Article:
Rand Paul Pans Sessions' 'Tough On Crime' Prosecution Policy
U.S. Sen. Rand Paul is criticizing Attorney General Jeff Sessions for directing federal prosecutors to charge defendants with the most serious crimes they can pursue.
The new guidelines are a departure from an Obama-era policy that eased prosecutions of people with non-violent drug offenses.
In 2013, then-Attorney General Eric Holder directed prosecutors to avoid charging people with crimes that carry mandatory minimum sentences, which require judges to impose lengthier prison terms.
In a statement, Paul said the reprisal of the "tough on crime" policy isn’t a good idea.
“Mandatory minimum sentences have unfairly and disproportionately incarcerated too many minorities for too long,” Paul said. “Attorney General Sessions’ new policy will accentuate that injustice. Instead, we should treat our nation’s drug epidemic as a health crisis and less as a ‘lock ‘em up and throw away the key’ problem.”
Paul has pushed for reforms to the criminal justice system, including reduction of mandatory minimum sentences on drug crimes, expungement of felony records and restoration of voting rights, though the proposals haven’t garnered enough support to get a floor vote.
However, Paul voted in favor of Sessions’ confirmation earlier this year. Sessions has repeatedly criticized the Obama administration for being “soft on crime” and accused the former president’s policies of leading to violent crimes.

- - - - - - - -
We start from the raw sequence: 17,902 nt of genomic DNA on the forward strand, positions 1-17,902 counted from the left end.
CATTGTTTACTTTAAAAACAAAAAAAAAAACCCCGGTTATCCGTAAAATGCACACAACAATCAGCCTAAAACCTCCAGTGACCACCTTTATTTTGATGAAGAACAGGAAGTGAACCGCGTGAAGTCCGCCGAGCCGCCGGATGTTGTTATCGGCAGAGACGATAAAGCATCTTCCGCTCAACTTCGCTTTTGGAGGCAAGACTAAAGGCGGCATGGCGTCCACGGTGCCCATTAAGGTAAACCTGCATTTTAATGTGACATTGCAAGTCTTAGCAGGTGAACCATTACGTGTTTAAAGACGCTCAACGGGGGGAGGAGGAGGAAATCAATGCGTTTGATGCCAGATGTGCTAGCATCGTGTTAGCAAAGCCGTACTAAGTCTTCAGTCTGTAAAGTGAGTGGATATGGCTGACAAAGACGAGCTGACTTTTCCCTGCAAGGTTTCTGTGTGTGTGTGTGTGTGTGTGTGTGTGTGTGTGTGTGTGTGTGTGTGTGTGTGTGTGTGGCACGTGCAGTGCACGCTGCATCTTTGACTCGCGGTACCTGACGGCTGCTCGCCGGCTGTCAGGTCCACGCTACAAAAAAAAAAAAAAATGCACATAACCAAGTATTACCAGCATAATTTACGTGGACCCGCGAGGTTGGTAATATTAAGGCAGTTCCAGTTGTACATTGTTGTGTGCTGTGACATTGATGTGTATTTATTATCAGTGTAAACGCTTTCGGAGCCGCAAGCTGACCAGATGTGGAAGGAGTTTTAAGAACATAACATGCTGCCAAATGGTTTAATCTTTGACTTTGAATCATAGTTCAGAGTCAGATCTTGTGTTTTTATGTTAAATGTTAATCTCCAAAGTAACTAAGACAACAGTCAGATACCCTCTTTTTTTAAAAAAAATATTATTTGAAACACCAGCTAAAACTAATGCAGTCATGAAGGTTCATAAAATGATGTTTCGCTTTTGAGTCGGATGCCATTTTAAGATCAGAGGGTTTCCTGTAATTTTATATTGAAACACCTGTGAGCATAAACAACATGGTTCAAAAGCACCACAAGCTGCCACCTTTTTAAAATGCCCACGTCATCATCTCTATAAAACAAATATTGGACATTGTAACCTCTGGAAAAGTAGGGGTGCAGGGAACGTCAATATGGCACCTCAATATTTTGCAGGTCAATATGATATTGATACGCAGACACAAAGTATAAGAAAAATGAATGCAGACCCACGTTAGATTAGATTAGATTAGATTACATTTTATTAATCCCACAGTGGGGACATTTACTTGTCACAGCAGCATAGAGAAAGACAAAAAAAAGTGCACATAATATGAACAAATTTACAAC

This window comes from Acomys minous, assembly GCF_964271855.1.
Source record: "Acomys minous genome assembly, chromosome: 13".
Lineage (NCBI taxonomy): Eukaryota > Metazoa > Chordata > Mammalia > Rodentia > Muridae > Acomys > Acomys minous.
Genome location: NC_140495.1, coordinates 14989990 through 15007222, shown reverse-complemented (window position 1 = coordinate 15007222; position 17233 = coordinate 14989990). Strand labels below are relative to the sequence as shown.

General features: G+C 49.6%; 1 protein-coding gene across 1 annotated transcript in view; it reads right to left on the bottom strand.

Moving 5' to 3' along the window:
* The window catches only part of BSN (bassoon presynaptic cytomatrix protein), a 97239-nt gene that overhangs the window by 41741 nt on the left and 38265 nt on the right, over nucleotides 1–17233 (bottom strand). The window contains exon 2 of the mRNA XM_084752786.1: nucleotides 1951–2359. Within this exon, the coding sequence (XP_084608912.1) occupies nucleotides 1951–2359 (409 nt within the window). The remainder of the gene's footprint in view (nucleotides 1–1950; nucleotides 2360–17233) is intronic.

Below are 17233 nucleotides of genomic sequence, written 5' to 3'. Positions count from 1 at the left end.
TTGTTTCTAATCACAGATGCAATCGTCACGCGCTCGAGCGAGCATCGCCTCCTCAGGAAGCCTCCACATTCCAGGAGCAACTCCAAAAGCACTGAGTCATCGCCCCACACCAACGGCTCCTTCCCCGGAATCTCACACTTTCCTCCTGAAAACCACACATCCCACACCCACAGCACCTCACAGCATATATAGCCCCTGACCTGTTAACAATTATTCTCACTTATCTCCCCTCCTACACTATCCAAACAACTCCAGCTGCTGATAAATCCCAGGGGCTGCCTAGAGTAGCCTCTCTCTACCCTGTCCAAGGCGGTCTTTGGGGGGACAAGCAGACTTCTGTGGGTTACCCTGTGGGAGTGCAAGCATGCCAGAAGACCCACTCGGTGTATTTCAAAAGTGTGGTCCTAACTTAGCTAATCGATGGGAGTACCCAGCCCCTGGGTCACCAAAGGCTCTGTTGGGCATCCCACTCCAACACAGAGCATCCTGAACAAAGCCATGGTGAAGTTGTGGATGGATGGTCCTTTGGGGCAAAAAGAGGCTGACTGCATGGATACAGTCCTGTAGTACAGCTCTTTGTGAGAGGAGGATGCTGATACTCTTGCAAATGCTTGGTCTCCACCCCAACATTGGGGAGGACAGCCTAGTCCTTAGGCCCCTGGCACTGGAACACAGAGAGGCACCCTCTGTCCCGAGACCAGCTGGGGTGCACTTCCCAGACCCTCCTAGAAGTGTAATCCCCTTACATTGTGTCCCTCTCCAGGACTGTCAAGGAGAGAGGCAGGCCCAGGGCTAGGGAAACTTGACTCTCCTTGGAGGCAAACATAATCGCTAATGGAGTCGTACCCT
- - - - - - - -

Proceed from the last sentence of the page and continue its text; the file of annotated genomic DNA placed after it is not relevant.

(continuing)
Sessions' policy amounts to a return to strategies conceived under former Attorney General John Ashcroft, who directed federal prosecutors to charge people with the most serious crimes possible.
Under the Obama-era policy, defendants who didn’t belong to large drug trafficking organizations qualified to be charged with crimes that didn’t carry long mandatory minimum sentences.
This week, Sessions issued a memo to Department of Justice staff ordering federal prosecutors to “charge and pursue the most serious, readily provable offense.”
“This policy affirms our responsibility to enforce the law, is moral and just, and produces consistency,” Sessions wrote. “This policy fully utilizes the tools Congress has given us.”
Prosecutors who wish to not pursue the most serious charges possible would have to get approval from a U.S. attorney or assistant attorney general.
Kerry Harvey, who was the U.S. attorney for the Western District of Kentucky until earlier this year, said implementation of the policy will depend on each U.S. attorney’s office.
“But on the face of it you would expect that the sentences, particularly in drug trafficking cases, would be longer,” Harvey said.